New Delhi/Bhopal, December 9, 2020: Nearly 700 million people in India depend on forests and agriculture for sustenance. The livelihoods of these people are at risk: Climate change could reduce agricultural income by up to 25 per cent annually, leaving more than 50 per cent of the workforce vulnerable. But that damage isn’t irreversible. About 140 million hectares—nearly half of India’s territory—could benefit from protecting forests and restoring land.
A new report from WRI India, Restoring Landscapes in India for Climate and Communities, quantifies that opportunity for the climate-vulnerable but impoverished Sidhi district in Madhya Pradesh. By adapting the Restoration Opportunities Assessment Methodology (ROAM) to assess the environmental, social, and economic benefits that restoration can bring, researchers analysed the ecosystem services and livelihood benefits of restoration, while taking land tenure, gender, and social inclusion into account.
The analysis found that:
- Restoring 75 per cent of the District’s land could create 3.75 million paid working days for local people and almost INR 1.3 billion (USD19 million) of extra income from wages and sale of saplings.
- There is potential to sequester more than seven million tons of carbon in forests within 20 years, conserving biodiversity and controlling erosion.
- Building 3,000 restoration micro-enterprises that sell high-value tree crops like bamboo, jackfruit, aonla (Indian gooseberries), and moringa, could create 30,000 jobs.
- A healthy landscape can fulfill critical local demands by providing food, fuelwood, fodder, and non-timber forest produce for dependent communities, controlling soil erosion, and conserving biodiversity.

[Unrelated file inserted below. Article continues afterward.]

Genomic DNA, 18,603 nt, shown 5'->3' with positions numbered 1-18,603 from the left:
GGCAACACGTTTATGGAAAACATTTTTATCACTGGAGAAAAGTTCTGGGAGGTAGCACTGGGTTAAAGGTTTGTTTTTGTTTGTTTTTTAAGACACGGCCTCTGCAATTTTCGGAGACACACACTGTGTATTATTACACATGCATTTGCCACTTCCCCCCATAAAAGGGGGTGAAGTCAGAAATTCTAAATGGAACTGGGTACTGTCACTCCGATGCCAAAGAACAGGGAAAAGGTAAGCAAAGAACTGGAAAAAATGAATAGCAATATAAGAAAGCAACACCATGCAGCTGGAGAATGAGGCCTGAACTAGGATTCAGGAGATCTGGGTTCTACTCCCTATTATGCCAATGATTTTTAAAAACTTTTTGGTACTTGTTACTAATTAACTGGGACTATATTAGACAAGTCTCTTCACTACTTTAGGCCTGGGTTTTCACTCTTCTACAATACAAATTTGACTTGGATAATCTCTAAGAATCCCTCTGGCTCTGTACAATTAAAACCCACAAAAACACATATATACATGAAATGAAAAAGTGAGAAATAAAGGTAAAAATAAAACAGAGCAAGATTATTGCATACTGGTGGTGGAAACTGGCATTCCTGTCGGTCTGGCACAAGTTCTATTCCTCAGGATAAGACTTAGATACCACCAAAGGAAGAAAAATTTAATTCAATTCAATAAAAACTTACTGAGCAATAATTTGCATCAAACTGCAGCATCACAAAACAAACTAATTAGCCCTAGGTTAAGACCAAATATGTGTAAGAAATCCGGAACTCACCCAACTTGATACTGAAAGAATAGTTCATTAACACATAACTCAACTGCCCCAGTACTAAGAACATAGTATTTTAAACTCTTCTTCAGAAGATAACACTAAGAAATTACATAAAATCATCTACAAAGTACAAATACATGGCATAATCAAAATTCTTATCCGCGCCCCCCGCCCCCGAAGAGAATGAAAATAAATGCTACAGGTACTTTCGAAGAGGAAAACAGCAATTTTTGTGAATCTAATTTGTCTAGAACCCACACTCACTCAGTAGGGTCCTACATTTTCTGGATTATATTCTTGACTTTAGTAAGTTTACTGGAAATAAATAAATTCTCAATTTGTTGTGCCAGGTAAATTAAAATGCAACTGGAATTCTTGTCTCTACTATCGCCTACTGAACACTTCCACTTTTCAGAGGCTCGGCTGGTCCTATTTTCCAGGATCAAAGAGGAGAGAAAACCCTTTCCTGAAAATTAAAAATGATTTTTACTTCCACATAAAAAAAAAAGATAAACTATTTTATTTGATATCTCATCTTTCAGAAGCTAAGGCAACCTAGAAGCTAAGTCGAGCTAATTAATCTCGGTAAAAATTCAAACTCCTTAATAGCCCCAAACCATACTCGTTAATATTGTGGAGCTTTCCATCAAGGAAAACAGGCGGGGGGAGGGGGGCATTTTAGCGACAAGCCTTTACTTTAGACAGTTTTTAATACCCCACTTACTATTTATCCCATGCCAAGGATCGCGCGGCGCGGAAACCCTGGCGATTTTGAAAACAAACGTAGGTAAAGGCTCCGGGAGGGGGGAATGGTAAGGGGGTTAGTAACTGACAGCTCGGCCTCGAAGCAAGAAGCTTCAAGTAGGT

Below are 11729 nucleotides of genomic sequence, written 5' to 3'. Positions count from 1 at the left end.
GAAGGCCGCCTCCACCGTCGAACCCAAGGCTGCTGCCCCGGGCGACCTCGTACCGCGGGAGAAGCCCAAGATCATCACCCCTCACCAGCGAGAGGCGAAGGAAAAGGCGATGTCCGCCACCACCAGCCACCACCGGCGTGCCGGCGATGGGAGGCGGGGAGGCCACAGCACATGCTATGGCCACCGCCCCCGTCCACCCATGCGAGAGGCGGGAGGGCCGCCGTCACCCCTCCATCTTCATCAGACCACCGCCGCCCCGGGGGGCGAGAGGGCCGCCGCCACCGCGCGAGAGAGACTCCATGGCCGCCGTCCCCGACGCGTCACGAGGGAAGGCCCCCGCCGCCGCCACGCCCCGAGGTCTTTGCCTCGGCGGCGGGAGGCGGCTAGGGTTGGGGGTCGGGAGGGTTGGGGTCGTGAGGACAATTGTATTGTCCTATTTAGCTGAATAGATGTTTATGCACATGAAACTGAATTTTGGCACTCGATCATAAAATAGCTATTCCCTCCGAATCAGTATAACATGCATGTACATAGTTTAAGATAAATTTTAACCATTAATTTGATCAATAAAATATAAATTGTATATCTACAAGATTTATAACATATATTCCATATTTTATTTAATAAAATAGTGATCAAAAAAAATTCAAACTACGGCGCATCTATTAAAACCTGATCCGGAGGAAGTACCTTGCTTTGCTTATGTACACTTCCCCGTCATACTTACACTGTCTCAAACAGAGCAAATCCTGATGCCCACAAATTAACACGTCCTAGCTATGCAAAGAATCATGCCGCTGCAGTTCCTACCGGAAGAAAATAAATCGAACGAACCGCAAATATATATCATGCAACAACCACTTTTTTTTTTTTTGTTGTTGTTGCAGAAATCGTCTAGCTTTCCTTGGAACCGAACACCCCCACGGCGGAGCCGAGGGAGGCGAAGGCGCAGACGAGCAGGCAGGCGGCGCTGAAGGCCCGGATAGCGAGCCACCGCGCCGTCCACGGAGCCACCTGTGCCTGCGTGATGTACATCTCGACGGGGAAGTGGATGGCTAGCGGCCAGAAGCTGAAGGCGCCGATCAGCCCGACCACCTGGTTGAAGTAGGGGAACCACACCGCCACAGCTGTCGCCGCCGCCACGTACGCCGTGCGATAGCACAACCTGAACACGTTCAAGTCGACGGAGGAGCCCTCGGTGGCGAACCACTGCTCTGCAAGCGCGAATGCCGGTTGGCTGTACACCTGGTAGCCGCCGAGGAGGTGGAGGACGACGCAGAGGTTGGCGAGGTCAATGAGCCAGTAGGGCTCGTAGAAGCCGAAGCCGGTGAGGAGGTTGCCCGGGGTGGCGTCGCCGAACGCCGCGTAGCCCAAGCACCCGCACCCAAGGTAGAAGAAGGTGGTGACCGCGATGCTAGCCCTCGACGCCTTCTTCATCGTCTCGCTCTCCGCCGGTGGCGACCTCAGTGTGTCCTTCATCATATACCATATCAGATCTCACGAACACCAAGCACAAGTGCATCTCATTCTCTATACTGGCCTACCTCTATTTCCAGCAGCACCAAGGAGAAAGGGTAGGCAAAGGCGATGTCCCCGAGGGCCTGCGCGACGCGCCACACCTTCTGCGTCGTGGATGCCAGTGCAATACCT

- People from traditionally marginalised groups, including women, unemployed youth, and landless people, stand to benefit.
The report also analyses the social landscape of the district: the key people and organisations that govern the flow of information and funds, hold authority and spur and mediate conflict. By understanding actor-network relationships, researchers found civil society organisations, local research universities need to be at the forefront to drive the restoration agenda in the district along with the state actors. Findings also indicate that while women and members of India’s marginalised Scheduled Tribes and Castes implement restoration, they are seldom key decision-makers and mechanisms will have to be designed that benefits can flow to them. Bringing their insights and restoration priorities to the table will be key to achieving the true economic and environmental opportunity.
A Partnership to Restore More Land, Faster
On November 9, the Department of Panchayat and Rural Development (DP&RD), the Government of Madhya Pradesh (MP), and WRI India signed a memorandum of understanding (MoU) to develop a collaborative plan for realizing the total potential of restoring Sidhi’s landscape. Under the MoU, the DP&RD and WRI India aim to leverage the Mahatma Gandhi National Rural Employment Guarantee Scheme (MNREGS), Madhya Pradesh State Rural Livelihoods Mission (MPSRLM), and other initiatives in the livelihoods, infrastructure development, tribal welfare, and Panchayat sectors. This work will help the Government of India’s meet its international commitments, including its nationally determined contribution (NDC) to the Paris Climate Agreement, its Bonn Challenge and Land Degradation Neutrality targets to restore 26 million hectares of land, and the Sustainable Development Goals (SDGs).